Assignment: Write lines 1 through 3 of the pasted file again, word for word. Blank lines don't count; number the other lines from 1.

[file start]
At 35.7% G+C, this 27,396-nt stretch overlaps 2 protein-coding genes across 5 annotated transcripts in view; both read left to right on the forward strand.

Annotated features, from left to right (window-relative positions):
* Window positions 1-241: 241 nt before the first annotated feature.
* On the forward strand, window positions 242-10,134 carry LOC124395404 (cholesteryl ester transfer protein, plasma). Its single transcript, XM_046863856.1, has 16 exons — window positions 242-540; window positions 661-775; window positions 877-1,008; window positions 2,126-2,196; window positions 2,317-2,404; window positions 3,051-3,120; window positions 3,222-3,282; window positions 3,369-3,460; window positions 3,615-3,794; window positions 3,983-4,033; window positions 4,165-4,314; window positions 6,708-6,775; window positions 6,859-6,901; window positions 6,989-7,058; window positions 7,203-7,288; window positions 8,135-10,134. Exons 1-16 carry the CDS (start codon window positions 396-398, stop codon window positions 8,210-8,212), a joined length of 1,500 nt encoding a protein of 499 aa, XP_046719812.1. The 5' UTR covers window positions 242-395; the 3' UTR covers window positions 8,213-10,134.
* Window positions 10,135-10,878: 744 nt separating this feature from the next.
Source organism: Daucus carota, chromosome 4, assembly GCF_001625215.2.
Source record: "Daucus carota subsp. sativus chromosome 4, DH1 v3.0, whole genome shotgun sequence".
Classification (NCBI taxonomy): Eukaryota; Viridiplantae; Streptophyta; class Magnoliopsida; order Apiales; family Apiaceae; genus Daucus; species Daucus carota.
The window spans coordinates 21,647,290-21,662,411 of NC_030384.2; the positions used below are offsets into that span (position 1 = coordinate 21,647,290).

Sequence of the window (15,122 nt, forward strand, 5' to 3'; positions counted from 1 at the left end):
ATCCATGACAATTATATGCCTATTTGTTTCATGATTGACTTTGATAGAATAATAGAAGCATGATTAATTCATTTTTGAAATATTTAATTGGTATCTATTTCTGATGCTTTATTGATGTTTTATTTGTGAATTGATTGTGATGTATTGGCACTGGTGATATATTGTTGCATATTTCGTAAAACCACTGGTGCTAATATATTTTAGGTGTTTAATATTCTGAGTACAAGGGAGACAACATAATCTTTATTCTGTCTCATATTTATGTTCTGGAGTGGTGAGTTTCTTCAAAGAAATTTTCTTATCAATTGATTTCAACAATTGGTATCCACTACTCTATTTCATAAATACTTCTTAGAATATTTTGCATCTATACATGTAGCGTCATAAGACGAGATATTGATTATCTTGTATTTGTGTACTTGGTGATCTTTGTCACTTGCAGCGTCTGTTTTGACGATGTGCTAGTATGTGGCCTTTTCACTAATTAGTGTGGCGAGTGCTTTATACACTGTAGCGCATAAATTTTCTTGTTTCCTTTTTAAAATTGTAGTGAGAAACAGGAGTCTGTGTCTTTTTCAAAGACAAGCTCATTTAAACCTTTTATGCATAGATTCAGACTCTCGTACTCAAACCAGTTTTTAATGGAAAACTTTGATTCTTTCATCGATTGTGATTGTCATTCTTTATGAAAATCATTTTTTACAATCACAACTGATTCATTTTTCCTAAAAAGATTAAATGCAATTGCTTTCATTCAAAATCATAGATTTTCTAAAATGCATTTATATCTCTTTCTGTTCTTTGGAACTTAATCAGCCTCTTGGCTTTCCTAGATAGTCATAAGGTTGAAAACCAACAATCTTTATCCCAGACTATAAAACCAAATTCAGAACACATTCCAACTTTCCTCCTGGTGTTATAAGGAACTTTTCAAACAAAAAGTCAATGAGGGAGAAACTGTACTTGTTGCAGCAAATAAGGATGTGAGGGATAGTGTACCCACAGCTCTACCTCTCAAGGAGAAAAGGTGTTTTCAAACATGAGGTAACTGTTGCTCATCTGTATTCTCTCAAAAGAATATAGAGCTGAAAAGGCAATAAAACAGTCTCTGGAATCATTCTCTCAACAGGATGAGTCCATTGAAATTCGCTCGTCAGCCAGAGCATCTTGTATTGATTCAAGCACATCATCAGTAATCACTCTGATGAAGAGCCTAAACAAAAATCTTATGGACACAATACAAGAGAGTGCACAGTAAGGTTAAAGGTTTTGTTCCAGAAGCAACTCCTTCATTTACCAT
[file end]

At 35.7% G+C, this 27,396-nt stretch overlaps 2 protein-coding genes across 5 annotated transcripts in view; both read left to right on the forward strand.

Annotated features, from left to right (window-relative positions):
* Window positions 1-241: 241 nt before the first annotated feature.